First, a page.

GWG and the Rodeo
by Cathy Roy
By the mid-1940s, GWG had established a reputation for well-made, long-wearing work garments, but one sector of the western market remained elusive: cowboys preferred other brands. GWG began a campaign of advertising and sponsorship aimed at the cowboy market.
GWG and Cowboys
The Cowboy's Protective Association took over the management of rodeos in 1944 in order to improve working conditions and protect cowboys against unfair management by rodeo entrepreneurs. Without the financing of the entrepreneurs, commercial rodeo sponsors were required. During the 1950s, 1960s and 1970s, GWG played a major role in supporting Western Canadian rodeos. GWG supplied prizes for major events, distributed free rodeo program covers to organizing committees, and advertized their products with rodeo champions as models, in periodicals such as The Country Guide and the Toronto Star Weekly. They also gave free sample clothing to rodeo performers.
Claire Dewar Roberts was one of the Daring Dewar Sisters, who were trick riders. In 1950 GWG offered Claire and her sister three GWG outfits each, to be worn and talked about around the rodeo circuit. This occurred on an annual basis. Although Claire liked working with the GWG people, she said the clothes didn't fit well. GWG was in competition with Wranglers for the cowboys' business. And Wranglers, she said, "always fit so nice." Claire had to take in the GWG shirts to give them some shape, and the pants were too baggy in the seat. An image from the 1950 GWG Catalogue illustrates the baggy-cut denims, "specially styled for women." The side button closure replacing the centre front fly is the concession to a feminine look. The women's pants, loose fitting in the hips and thighs, have more in common with the men's Red Strap overall than the men's Cowboy King rider pants.
A closer look at some print ads and archival photos illustrates the problem with fit. A June 1946 ad in The Country Guide is an "Actual Scene Photographed at the 1945 Calgary Stampede, Champion Chuck Wagon Outfit." Five chuck wagon competitors stand or lounge around their rig. They do not present the elegant picture that Frank Duce and Carl Olson ("a pair of champions") do in the artist-illustrated ad from The Country Guide, June 1948. Though both Duce and Olson are depicted in the looser fitting 1940s shirts, they wear their low-rise pants tucked into their boots and give the camera/artist a sidelong glance as they take a smoking break at the Calgary Stampede. The advertising testimonial of Calgarian rodeo rider Earl Hill in the June1951 issue of The Country Guide stresses the "toughness and long wear" inherent in Cowboy Kings. The ad promotes the Calgary Stampede and is illustrated with images of real cowboys in the relaxed-fit shirts and jeans.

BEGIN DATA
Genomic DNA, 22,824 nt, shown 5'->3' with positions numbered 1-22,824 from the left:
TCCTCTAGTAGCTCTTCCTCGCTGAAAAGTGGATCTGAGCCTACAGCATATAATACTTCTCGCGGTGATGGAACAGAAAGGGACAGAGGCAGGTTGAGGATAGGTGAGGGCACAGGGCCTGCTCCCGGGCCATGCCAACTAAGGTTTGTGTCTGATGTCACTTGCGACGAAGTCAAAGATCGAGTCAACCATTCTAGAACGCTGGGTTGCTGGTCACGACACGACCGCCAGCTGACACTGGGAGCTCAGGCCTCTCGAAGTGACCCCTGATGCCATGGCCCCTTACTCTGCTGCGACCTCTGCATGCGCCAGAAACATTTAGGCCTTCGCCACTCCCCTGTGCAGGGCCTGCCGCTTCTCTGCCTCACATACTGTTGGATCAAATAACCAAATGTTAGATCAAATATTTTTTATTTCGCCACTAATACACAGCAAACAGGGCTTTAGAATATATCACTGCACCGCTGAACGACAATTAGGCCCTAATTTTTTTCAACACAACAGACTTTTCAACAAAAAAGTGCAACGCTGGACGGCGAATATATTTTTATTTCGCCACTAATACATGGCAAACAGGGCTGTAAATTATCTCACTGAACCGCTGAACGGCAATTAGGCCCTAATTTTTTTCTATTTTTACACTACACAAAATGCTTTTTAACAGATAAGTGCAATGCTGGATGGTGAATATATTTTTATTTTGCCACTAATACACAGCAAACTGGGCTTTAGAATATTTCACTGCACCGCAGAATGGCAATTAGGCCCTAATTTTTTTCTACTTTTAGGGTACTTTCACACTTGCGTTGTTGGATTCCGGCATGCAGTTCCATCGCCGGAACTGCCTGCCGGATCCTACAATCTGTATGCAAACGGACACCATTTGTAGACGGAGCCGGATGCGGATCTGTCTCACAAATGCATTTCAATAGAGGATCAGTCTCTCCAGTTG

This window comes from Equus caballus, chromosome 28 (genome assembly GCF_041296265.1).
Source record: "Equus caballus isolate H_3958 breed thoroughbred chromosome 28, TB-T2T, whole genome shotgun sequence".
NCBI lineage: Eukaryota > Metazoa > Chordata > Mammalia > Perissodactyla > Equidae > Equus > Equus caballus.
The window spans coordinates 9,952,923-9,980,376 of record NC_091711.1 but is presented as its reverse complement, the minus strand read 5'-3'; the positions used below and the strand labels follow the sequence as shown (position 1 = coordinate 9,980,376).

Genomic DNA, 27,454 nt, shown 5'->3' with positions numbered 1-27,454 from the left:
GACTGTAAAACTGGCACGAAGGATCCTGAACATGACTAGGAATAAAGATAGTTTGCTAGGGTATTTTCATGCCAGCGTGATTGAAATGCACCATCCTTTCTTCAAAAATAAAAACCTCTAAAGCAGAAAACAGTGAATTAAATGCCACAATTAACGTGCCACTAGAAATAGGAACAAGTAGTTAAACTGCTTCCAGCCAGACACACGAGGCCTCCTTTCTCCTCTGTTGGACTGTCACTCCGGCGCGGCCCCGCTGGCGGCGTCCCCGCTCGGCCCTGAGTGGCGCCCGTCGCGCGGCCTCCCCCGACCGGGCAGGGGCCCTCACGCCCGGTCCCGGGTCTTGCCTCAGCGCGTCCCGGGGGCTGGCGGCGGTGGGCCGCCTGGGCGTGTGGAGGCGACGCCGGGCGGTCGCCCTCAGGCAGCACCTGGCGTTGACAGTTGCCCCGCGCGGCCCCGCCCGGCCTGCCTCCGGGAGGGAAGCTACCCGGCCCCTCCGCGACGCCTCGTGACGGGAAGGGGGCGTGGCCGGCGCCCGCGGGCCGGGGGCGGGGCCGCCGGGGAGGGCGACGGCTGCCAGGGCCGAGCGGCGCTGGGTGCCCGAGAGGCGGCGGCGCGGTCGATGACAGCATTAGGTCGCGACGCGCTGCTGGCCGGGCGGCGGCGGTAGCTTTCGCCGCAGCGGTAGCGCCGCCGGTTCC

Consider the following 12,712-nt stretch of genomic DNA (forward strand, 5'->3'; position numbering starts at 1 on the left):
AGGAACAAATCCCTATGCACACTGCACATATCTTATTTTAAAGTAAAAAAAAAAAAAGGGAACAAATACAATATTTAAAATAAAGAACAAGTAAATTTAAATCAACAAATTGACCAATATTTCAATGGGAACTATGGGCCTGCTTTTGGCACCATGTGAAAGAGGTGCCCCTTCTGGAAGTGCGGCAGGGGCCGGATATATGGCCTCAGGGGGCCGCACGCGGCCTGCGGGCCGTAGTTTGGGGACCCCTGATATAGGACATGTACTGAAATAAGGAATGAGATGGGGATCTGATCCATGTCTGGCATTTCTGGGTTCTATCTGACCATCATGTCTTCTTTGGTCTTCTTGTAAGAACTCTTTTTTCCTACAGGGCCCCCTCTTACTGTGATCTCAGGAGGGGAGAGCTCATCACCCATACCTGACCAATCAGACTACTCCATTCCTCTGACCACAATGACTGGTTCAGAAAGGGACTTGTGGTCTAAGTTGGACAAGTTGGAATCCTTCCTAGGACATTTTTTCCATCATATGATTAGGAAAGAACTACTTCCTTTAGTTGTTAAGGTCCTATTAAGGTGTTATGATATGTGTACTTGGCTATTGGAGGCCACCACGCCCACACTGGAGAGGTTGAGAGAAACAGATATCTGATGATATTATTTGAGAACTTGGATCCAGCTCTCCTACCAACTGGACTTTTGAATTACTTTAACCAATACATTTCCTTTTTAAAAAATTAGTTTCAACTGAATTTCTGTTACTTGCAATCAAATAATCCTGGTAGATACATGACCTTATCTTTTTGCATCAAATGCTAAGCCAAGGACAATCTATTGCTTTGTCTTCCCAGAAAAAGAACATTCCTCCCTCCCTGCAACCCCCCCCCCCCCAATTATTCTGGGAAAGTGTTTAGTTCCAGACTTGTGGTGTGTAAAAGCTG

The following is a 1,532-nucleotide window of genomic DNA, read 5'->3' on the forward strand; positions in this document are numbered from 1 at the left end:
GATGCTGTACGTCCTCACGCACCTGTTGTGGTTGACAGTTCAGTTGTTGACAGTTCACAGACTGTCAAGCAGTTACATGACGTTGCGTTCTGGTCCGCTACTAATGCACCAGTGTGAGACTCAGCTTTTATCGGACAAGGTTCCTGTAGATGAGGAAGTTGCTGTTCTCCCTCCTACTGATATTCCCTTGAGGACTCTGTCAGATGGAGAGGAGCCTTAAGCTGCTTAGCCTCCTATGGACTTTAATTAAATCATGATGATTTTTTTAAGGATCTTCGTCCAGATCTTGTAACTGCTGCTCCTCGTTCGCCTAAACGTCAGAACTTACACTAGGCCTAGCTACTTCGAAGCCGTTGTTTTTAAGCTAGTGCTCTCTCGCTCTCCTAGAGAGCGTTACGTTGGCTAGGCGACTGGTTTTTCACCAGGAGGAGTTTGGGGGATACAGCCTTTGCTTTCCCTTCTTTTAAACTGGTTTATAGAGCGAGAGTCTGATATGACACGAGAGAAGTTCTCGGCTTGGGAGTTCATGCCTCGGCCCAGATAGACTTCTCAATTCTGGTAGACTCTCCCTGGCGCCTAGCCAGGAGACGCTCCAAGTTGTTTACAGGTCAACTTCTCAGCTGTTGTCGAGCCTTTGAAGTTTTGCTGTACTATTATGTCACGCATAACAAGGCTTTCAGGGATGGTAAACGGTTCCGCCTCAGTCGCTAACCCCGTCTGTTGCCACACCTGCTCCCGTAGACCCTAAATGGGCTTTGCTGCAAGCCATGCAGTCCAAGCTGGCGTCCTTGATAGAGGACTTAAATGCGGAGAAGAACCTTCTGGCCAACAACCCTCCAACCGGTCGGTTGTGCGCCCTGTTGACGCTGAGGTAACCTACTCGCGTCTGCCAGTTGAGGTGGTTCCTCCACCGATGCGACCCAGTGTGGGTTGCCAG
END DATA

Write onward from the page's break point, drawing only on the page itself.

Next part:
A photographic image dated June 1954, depicts working ranch hands in GWGs. The fit of the pants is sloppy and the legs are too long. Contrast this with the Cowboy Kings' Toronto Star Weekly ad depicting Gordon Earl, All Round Canadian Cowboy Champion at the 1953 Calgary Stampede. Earl leans against the corral fence, next to his prize saddle. Though not "skin tight", his pants fit well. They are not a low-rise cut but they conform to his athletic physique. The Cowboy Kings jacket accentuates his broad shoulders. The lower left corner of the full-page ad shows a couple dancing (swing your partner at the post-rodeo dance?) both clad in skin-tight Cowboy Kings. GWG is clearly altering the reality of their fit in order to sell their product.
In 1956, Bob Robinson won the Canadian Bronc Riding Champion Trophy Saddle. A photograph shows him sporting a well-fitting Cowboy Kings shirt and jeans, and carrying a jeans jacket. Robinson recalls that he was able to select the correct size of jeans for the photo shoot. He remembers that GWG jeans were higher in the rise than the cowboy-favoured Wranglers. Bob made a career in rodeo and in sales including working as a salesman for Levi's, Wranglers and GWG.
Get the Flash Player to see this video.
Bob Robinson describes the appeal of GWGs to cowboys (1:50)